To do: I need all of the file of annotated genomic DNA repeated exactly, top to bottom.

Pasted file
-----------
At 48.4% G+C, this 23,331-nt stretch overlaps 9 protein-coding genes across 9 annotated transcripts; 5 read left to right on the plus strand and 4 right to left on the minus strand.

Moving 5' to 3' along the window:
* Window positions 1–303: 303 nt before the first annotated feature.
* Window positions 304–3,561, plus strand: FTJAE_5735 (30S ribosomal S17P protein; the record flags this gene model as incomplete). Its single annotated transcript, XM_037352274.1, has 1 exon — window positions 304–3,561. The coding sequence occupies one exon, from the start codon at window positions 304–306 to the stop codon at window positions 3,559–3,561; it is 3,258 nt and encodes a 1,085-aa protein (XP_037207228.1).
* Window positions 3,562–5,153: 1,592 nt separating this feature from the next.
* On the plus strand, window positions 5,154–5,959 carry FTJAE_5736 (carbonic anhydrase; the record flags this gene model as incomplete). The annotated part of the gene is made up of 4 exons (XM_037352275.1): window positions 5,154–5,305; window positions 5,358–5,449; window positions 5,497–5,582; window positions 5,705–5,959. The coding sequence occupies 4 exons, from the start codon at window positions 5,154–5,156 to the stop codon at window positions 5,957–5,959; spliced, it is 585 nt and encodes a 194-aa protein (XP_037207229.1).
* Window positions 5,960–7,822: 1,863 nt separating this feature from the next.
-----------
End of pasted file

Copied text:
At 48.4% G+C, this 23,331-nt stretch overlaps 9 protein-coding genes across 9 annotated transcripts; 5 read left to right on the plus strand and 4 right to left on the minus strand.

Moving 5' to 3' along the window:
* Window positions 1–303: 303 nt before the first annotated feature.
* Window positions 304–3,561, plus strand: FTJAE_5735 (30S ribosomal S17P protein; the record flags this gene model as incomplete). Its single annotated transcript, XM_037352274.1, has 1 exon — window positions 304–3,561. The coding sequence occupies one exon, from the start codon at window positions 304–306 to the stop codon at window positions 3,559–3,561; it is 3,258 nt and encodes a 1,085-aa protein (XP_037207228.1).
* Window positions 3,562–5,153: 1,592 nt separating this feature from the next.
* On the plus strand, window positions 5,154–5,959 carry FTJAE_5736 (carbonic anhydrase; the record flags this gene model as incomplete). The annotated part of the gene is made up of 4 exons (XM_037352275.1): window positions 5,154–5,305; window positions 5,358–5,449; window positions 5,497–5,582; window positions 5,705–5,959. The coding sequence occupies 4 exons, from the start codon at window positions 5,154–5,156 to the stop codon at window positions 5,957–5,959; spliced, it is 585 nt and encodes a 194-aa protein (XP_037207229.1).
* Window positions 5,960–7,822: 1,863 nt separating this feature from the next.